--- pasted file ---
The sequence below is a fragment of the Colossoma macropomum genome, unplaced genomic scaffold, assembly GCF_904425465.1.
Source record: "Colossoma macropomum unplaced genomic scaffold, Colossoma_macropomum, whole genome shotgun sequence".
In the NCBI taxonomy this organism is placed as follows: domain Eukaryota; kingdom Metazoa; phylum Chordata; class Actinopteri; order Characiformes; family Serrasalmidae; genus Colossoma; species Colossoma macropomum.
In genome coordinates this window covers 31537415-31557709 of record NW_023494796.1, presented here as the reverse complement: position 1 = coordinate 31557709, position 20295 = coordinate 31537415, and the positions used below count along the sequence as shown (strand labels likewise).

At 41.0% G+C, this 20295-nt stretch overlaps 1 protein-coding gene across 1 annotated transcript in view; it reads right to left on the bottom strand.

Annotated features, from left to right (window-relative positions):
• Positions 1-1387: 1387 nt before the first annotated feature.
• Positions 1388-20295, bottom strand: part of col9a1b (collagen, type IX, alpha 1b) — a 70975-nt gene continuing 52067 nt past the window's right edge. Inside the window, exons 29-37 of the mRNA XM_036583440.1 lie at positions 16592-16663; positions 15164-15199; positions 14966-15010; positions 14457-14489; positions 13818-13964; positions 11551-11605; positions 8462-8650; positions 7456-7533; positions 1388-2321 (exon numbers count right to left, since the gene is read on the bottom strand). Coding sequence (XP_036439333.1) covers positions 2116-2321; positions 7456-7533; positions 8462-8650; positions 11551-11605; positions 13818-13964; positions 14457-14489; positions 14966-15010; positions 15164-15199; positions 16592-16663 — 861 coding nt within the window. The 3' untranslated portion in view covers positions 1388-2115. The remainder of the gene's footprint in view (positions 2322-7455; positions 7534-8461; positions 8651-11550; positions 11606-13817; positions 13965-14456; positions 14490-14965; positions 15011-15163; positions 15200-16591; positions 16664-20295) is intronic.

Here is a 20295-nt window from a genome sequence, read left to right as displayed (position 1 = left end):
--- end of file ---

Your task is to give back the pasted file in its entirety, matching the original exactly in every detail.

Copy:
The sequence below is a fragment of the Colossoma macropomum genome, unplaced genomic scaffold, assembly GCF_904425465.1.
Source record: "Colossoma macropomum unplaced genomic scaffold, Colossoma_macropomum, whole genome shotgun sequence".
In the NCBI taxonomy this organism is placed as follows: domain Eukaryota; kingdom Metazoa; phylum Chordata; class Actinopteri; order Characiformes; family Serrasalmidae; genus Colossoma; species Colossoma macropomum.
In genome coordinates this window covers 31537415-31557709 of record NW_023494796.1, presented here as the reverse complement: position 1 = coordinate 31557709, position 20295 = coordinate 31537415, and the positions used below count along the sequence as shown (strand labels likewise).

At 41.0% G+C, this 20295-nt stretch overlaps 1 protein-coding gene across 1 annotated transcript in view; it reads right to left on the bottom strand.

Annotated features, from left to right (window-relative positions):
• Positions 1-1387: 1387 nt before the first annotated feature.
• Positions 1388-20295, bottom strand: part of col9a1b (collagen, type IX, alpha 1b) — a 70975-nt gene continuing 52067 nt past the window's right edge. Inside the window, exons 29-37 of the mRNA XM_036583440.1 lie at positions 16592-16663; positions 15164-15199; positions 14966-15010; positions 14457-14489; positions 13818-13964; positions 11551-11605; positions 8462-8650; positions 7456-7533; positions 1388-2321 (exon numbers count right to left, since the gene is read on the bottom strand). Coding sequence (XP_036439333.1) covers positions 2116-2321; positions 7456-7533; positions 8462-8650; positions 11551-11605; positions 13818-13964; positions 14457-14489; positions 14966-15010; positions 15164-15199; positions 16592-16663 — 861 coding nt within the window. The 3' untranslated portion in view covers positions 1388-2115. The remainder of the gene's footprint in view (positions 2322-7455; positions 7534-8461; positions 8651-11550; positions 11606-13817; positions 13965-14456; positions 14490-14965; positions 15011-15163; positions 15200-16591; positions 16664-20295) is intronic.

Here is a 20295-nt window from a genome sequence, read left to right as displayed (position 1 = left end):